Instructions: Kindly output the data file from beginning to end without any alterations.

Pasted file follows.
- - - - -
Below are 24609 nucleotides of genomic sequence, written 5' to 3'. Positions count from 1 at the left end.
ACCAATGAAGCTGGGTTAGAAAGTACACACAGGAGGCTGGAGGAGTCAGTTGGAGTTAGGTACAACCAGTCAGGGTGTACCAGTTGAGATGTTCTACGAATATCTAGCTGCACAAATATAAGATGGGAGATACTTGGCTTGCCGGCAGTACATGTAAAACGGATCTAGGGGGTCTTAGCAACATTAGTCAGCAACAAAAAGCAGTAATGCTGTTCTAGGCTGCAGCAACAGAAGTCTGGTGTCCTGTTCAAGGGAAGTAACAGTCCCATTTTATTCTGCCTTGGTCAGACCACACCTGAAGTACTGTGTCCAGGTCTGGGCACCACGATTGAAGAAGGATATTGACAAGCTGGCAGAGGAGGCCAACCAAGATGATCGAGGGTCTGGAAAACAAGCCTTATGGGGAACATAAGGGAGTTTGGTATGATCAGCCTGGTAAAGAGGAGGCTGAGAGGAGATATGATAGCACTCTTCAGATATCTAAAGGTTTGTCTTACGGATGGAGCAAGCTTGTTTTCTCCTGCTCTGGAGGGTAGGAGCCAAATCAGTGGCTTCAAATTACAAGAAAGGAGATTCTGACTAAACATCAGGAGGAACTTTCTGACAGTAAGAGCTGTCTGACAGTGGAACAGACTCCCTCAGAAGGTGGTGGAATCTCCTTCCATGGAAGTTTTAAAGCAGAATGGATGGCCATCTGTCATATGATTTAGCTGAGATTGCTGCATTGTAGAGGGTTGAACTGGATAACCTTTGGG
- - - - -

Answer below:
Below are 24609 nucleotides of genomic sequence, written 5' to 3'. Positions count from 1 at the left end.
ACCAATGAAGCTGGGTTAGAAAGTACACACAGGAGGCTGGAGGAGTCAGTTGGAGTTAGGTACAACCAGTCAGGGTGTACCAGTTGAGATGTTCTACGAATATCTAGCTGCACAAATATAAGATGGGAGATACTTGGCTTGCCGGCAGTACATGTAAAACGGATCTAGGGGGTCTTAGCAACATTAGTCAGCAACAAAAAGCAGTAATGCTGTTCTAGGCTGCAGCAACAGAAGTCTGGTGTCCTGTTCAAGGGAAGTAACAGTCCCATTTTATTCTGCCTTGGTCAGACCACACCTGAAGTACTGTGTCCAGGTCTGGGCACCACGATTGAAGAAGGATATTGACAAGCTGGCAGAGGAGGCCAACCAAGATGATCGAGGGTCTGGAAAACAAGCCTTATGGGGAACATAAGGGAGTTTGGTATGATCAGCCTGGTAAAGAGGAGGCTGAGAGGAGATATGATAGCACTCTTCAGATATCTAAAGGTTTGTCTTACGGATGGAGCAAGCTTGTTTTCTCCTGCTCTGGAGGGTAGGAGCCAAATCAGTGGCTTCAAATTACAAGAAAGGAGATTCTGACTAAACATCAGGAGGAACTTTCTGACAGTAAGAGCTGTCTGACAGTGGAACAGACTCCCTCAGAAGGTGGTGGAATCTCCTTCCATGGAAGTTTTAAAGCAGAATGGATGGCCATCTGTCATATGATTTAGCTGAGATTGCTGCATTGTAGAGGGTTGAACTGGATAACCTTTGGG